Netflix show 13 Reasons Why DID increase suicide risks
Netflix show 13 Reasons Why DID increase suicide risks: One psych ward found half the teens who watched it later tried to take their own lives
- The Netflix series 13 Reasons Why chronicled the suicide of fictional 17-year-old Hannah and the effects of her death on her family, friends and classmates
- In the wake of the first seasons, Google searches related to suicide surged
- Psychologists worried that the show glamorized suicide and that teens often watched it unsupervised
- In response, the show producers added added warnings to the second season of the Selena Gomez-produced show
- Researchers at the University of Michigan found that half of the teenagers who tried to take their own lives and had seen the show thought it raised their risks
Half of teenagers that watched the controversial TV show 13 Reasons Why say that the show increased their risks of suicide, a new study reveals.
After the debut of the Netflix series, which chronicles the lives of teenagers in the aftermath of their 17-year-old classmate’s suicide, Google searchers for ‘suicide’ surged, raising concerns among public health officials and psychologists.
Suicide and mental health issues have been on the rise in the US in general and among teenagers in particular and some have worried that 13 Reasons Why glamorizes suicide.
Now, there is data to back up that concern.
A University of Michigan survey of 87 teenagers who attempted suicide in the past year revealed that half of those who saw the show believed it ‘increased their suicide risk.’
Half of teenagers that had attempted to take their own lives and seen the controversial Netflix series 13 Reasons Why said that the show had raised their suicide risks
In the first week after 13 Reasons Why debuted, it set a record for most Tweeted-about new Netflix show.
And teenagers weren’t just tweeting about the show – they were Googling details of suicide and self harm.
The show, produced by Selena Gomez, gained a fervent following that doctors and parents worried was not adequately prepared to grapple with the material.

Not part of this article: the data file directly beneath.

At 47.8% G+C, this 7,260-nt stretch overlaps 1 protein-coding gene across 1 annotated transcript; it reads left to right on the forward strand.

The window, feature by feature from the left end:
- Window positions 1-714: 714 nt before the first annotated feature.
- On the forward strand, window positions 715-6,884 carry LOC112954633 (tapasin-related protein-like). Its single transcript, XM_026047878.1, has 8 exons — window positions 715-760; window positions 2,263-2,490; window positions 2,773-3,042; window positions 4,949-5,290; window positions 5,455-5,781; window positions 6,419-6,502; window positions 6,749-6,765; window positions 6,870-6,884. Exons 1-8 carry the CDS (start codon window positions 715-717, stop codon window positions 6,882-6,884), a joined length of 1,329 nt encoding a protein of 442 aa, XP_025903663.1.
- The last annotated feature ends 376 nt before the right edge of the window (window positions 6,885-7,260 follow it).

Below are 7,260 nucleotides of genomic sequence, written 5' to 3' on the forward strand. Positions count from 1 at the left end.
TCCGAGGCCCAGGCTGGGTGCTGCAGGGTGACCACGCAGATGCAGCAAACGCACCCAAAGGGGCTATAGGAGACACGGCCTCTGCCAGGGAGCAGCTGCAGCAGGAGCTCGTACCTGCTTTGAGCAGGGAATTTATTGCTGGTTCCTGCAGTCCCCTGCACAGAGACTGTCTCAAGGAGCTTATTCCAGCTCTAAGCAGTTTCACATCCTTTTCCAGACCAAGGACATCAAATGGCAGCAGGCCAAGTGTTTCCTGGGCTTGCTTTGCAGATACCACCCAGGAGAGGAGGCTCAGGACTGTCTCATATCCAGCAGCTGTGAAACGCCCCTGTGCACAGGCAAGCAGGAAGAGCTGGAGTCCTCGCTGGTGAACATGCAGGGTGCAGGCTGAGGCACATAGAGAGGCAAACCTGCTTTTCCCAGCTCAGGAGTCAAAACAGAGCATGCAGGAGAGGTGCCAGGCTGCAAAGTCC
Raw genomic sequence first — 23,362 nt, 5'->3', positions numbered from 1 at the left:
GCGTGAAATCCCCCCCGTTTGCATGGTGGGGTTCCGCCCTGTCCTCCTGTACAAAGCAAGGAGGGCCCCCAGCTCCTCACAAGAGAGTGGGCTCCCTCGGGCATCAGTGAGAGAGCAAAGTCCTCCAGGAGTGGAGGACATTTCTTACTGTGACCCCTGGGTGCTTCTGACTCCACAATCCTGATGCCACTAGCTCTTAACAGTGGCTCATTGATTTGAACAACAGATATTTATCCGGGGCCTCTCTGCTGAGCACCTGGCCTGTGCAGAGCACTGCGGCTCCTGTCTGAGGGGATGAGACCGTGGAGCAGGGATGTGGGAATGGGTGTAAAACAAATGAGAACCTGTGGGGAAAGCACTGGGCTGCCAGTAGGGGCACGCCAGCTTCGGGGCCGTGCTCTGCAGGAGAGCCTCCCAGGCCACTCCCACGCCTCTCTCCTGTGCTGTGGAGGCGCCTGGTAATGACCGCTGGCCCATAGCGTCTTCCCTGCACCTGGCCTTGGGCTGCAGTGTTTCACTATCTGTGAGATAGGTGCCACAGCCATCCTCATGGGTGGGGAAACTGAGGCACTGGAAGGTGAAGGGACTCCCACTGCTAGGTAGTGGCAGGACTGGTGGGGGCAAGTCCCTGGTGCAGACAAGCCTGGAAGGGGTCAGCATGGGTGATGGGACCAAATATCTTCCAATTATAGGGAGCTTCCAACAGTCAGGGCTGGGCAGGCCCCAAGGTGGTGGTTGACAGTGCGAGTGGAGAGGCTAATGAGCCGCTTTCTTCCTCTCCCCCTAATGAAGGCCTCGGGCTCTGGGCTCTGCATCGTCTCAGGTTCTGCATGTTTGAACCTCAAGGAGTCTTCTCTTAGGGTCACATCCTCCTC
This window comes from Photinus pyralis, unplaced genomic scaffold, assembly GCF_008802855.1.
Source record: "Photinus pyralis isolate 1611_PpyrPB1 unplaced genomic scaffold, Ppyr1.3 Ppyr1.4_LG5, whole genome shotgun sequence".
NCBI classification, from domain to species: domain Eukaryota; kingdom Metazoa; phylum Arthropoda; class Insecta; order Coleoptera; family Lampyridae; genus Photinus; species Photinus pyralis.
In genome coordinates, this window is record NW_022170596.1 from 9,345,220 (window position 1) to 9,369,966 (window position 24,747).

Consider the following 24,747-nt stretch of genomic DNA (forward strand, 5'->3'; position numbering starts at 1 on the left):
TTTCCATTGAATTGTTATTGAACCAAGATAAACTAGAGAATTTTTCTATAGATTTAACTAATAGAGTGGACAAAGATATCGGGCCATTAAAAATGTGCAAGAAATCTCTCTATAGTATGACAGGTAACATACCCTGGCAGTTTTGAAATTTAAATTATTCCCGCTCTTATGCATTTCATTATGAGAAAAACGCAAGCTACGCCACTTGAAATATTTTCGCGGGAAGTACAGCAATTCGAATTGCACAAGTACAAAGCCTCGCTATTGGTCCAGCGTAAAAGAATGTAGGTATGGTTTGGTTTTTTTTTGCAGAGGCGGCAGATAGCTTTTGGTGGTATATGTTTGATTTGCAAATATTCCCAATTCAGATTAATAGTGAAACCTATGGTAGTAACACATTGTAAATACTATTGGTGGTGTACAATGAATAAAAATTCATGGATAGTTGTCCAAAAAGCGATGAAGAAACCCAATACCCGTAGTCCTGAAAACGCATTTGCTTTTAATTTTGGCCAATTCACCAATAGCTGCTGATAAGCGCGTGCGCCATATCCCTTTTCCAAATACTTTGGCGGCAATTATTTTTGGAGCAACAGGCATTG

‘This show has been a real phenomenon, especially among teenagers,’ said lead study author, Dr Victor Hong, medical director of psychiatric emergency services at Michigan Medicine.
‘Its depiction of teen suicide has raised great concern among parents, health providers and educators.
The show’s premise was seen as some by an opportunity to destigmatize suicide and mental health issues, but by others as a Hollywood-telling of horrific events.
Season one of 13 Reasons Why followed the lives of teenagers to whom fictional 17-year-old Hannah sent tapes explaining how each contributed to her decision to end her own life.
The first season was not prefaced by any warnings about its content and the supplemental materials available online were dubbed lacking by many psychologists.
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Surging Google searches for topics like ‘how to commit suicide’ floored experts, but, of course, they lacked adequate evidence that the show was harmful to get it pulled before a second season.
‘Our study doesn’t confirm that the show is increasing suicide risk, but it confirms that we should definitely be concerned about its impact on impressionable and vulnerable youth,’ said Dr Hong.
‘Few believe this type of media exposure will take kids who are not depressed and make them suicidal.
‘The concern is about how this may negatively impact youth who are already teetering on the edge.’
The research, published in the journal Psychiatric Services, also revealed teens who watched the program did not speak to adults about the suicide theme.